Recent changes to iOS and Apple TV enable TV shows to be stored in the "cloud" for watching later on any Apple device that starts with the letter "i." This is not so much a technology triumph as it is a negotiating win, because Apple convinced TV studios to allow not only storage of TV shows, but also the viewing of them on any device.

In order to kill cable, Apple needs more leverage to persuade TV studios to make deals. Apple must convince studios that it's more important to make Apple happy than it is to avoid angering cable TV companies.

One source of leverage is already apparent: As more people watch TV on iPads and iPhones, as well as via Apple TV, Apple gains a stronger negotiating position. Apple iPod Touch, iPhone and iPad devices all have icons in the video applications to send the video to another device. As people get used to this setup, and as they increasingly use Apple hardware to watch TV, Apple gains clout in comparison to the cable companies.

Apple is rumored to be working on a physical TV set with Apple TV built in. This would help, too.

But the biggest play could be the one the Journal sources mentioned: new technology for streaming TV, and a new subscription service.

If Apple can offer subscriptions to shows or even entire networks for a reasonable monthly fee, a lot of users would be happy to bypass cable TV altogether. This is especially true if rights holders can bundle programming, including reruns.

If the shows are up to date and offer new technology for swapping ads or localizing commercials, then the revenue models of TV networks wouldn't even have to change much.

At first, only a minority of TV watchers would be willing to dump cable in place of Apple's subscription service. But that minority would be a killer demographic -- most likely better educated, wealthier people who could be served premium advertising in addition to generating actual revenue for subscriptions.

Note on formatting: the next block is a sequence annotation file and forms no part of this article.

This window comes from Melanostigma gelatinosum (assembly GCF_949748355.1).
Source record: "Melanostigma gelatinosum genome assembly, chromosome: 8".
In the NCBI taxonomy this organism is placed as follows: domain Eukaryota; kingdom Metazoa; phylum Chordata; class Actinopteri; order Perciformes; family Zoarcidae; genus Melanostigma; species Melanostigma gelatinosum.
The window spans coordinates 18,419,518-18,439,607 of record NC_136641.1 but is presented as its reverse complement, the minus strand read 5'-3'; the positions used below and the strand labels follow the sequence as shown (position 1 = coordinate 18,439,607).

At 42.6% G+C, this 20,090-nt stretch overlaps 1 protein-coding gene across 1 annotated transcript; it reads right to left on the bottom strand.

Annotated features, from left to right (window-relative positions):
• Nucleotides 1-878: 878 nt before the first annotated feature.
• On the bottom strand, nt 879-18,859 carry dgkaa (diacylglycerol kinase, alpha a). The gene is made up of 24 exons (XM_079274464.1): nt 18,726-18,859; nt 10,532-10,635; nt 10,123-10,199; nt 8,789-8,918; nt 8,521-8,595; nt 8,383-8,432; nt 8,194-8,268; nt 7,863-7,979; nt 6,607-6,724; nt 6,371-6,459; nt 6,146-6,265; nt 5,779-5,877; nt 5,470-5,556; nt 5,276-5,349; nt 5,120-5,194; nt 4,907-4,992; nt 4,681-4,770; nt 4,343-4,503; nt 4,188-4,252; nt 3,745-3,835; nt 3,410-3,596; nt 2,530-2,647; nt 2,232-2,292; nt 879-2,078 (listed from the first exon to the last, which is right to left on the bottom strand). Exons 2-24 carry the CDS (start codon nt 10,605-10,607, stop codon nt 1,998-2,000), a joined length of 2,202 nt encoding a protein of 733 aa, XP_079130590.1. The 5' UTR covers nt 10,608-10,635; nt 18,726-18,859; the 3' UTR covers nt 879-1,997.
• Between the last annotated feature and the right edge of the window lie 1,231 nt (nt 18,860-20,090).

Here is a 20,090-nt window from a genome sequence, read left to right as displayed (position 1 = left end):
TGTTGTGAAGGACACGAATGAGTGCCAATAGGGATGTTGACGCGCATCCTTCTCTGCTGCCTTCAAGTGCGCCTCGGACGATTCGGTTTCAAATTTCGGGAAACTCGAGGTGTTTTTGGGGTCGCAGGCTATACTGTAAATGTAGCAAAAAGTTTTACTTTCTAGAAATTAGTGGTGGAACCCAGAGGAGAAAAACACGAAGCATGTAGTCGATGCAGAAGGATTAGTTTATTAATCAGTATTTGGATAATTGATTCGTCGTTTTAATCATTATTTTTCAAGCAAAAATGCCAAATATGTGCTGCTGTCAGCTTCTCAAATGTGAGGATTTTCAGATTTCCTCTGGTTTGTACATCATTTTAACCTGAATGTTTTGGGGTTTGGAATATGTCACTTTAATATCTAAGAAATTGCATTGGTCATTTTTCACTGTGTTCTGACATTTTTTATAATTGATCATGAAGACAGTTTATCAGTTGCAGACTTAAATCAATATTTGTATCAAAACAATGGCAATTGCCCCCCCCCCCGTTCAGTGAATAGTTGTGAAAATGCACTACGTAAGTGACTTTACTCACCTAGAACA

Because the experience of using Apple in place of a cable TV service would be vastly superior -- especially the on-screen user interface and even the remote -- and would include cloud storage, multidevice support and other benefits that cable operators could never match, everyday TV watchers would gravitate in Apple's direction.

This scenario would be a repeat of what Apple did with music. At first, just like the music industry did, Hollywood will resist the change. However, some of the biggest users of the Apple service will be Hollywood people (if you've ever hung out with TV and movie people, you soon realize that most of them are hardcore Apple fanboys). TV executives will realize that the existing cable TV model is obsolete, outdated and broken beyond repair. The final stage will happen when networks realize that they simply cannot succeed without being on iTunes.

Because of Apple's killer strategy for fixing broken content consumption with pretty Apple hardware and easy Apple services, Apple now gets the lion's share of revenues for the delivery of downloadable music, mobile apps, tablet-based magazines and many other content types. And now it wants to deliver TV shows.

Can Apple really kill the cable box like it killed the music CD? I think it can, and I think it will.